The Ted Kaczynski Papers: FBI Files and Photographs

Outside of Ted Kaczynski’s cabin near Lincoln, Montana.

The Ted Kaczynski Papers are part of the Special Collections Library’s Joseph A. Labadie Collection which documents the history of social protest movements and marginalized political communities from the 19th century to the present. The Ted Kaczynski papers were acquired in 1998 and the bulk of the collection includes correspondence written to and by Kaczynski since his arrest in 1996. Other materials in the archive include legal documents used during his trial, writings by Kaczynski, clippings and articles, some audiovisual material and FBI files.

Theodore John Kaczynski was arrested by the FBI on April 1996 at his cabin near Lincoln, Montana.  He was accused of (and later plead guilty and convicted of) killing three people and injuring 22 in 16 separate bombings between 1978 and 1995. Even before Kaczynski was identified as a suspect, the FBI labeled the case "Unabomb" because the first targets were linked to universities (UNabomb) or airlines (unAbomb). 

In 2012 the FBI files were sent by Kaczynski’s lawyers to Special Collections and made part of the archive. These files consist of photocopies of documents confiscated by the FBI during Kaczynski’s arrest at his cabin in Montana in 1996. The contents are mainly photocopies from his journals written in English, Spanish, and a numeric code. The earliest entry is dated 1969 and the last is February 1996.  Other documents include photocopies of maps, identification papers, math equations, correspondence with family members and other miscellaneous documents.  

The FBI files also contain dozens of photographs taken by agents after Kaczynski’s arrest and used during his trial. The photographs show the outside area of Kaczynski’s cabin, the land surrounding the cabin and downtown Lincoln, Montana and photos of the famous cabin along with its contents. Some photos are of books, rifles and some bomb making materials. Below are some examples of pictures found in the FBI files in the archive:

Ted Kaczynski's mailbox in Lincoln, Montana
Ted Kaczynski's mailbox near Lincoln, Montana.
Inside Kaczynski’s small cabin including books, hunting rifles and other items
Inside Kaczynski’s small cabin including books, hunting rifles and other items.
Books found in Kaczynski’s cabin on topics such as chemistry, nuclear weapons and botany
Books found in Kaczynski’s cabin on topics such as chemistry, nuclear weapons and botany.
More books on the history of the Middle Ages, Peru, Mexico and Russia and other topics
More books on the history of the Middle Ages, Peru, Mexico and Russia and other topics.
Kaczynski’s arrest on April 3, 1996 at his cabin in Lincoln, Montana
Kaczynski’s arrest on April 3, 1996 at his cabin near Lincoln, Montana.

For access and more information on the Ted Kaczynski Papers at Special Collections please send an email to

post by processing archivist Rosemary Pal


Deena Rojas
on June 3, 6:41am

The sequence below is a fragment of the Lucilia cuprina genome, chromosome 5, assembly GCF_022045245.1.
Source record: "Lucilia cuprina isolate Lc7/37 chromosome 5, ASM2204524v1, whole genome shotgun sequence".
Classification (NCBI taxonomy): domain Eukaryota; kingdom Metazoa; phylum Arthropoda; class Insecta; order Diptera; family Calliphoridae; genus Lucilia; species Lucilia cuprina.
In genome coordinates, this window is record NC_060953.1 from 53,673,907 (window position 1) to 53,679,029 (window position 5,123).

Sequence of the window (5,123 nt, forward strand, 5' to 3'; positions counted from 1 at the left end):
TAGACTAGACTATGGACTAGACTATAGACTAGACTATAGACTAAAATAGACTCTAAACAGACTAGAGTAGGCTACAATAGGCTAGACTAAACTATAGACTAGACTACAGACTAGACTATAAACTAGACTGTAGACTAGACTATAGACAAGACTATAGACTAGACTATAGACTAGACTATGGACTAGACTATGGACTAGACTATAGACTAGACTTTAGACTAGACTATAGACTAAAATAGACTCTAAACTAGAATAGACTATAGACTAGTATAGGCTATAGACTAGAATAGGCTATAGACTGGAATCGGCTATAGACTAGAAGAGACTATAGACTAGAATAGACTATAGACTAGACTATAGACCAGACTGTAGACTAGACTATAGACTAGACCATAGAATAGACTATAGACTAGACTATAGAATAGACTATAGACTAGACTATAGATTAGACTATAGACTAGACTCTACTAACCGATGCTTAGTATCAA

To get a copy of all documents you have on Theodore John Kaczynski could you send them or do I need to travel there in person?

Julie Herrada
on June 7, 10:55am

Please follow this link to find out how to view the collection:

Alan J Hazen
on Nov. 12, 4:17pm

I am interested in research any of the journals you may have of Theodore John Kaczynski. I am wondering if I can access this material online and or in person the UM. Thank you for your assistance. Alan J. Hazen

Julie Herrada
on Nov. 13, 2:29pm

The materials are not online. You may view them in person.

on May 31, 12:45pm

Will they ever be accessible online?

on Feb. 16, 4:30pm

Will they ever be accessible online?

on Dec. 18, 12:34am

What is the value of these documents and other papers to the American public in a historical, legal, or other context when they are hoarded at a minor location in a northern state where most citizens of the U.S. do not travel for any reason during any given year? To tout Kaczynski's trove of writings/publications/etc. as bearing ANY value whatsoever - to whomever and for whatever reason - and then to keep them jealously guarded under lock and key in the current era, when practically everything can be provided via the internet - is to function in a deliberately contrary manner and thwart those who wish to broaden their political, psychological, historical, or other horizons. This miserly luddite behavior is, unfortunately, so very American.

on Dec. 27, 6:15am

How do you get his prison correspondence? If I write him a letter, should I send you a copy of it and his response?

Julie Herrada
on March 2, 9:36am

To Jennifer, Thank you for your comments. It is not only Kaczynski's writings, but like all contemporary archival collections, these unpublished writings are protected by copyright. The writer owns the copyright, the University of Michigan does not. At this time there is no plan for putting them online because that would entail obtaining the rights from every writer, including Kaczynski. He has not given his permission to digitize and publish his writings online. I hope this answers your question.

Julie Herrada
on March 2, 9:37am

To Brian, Kaczynski sends us his prison correspondence. If you write to him, your letter may very well end up in the public archive, which is not currently accessible online, only in person.

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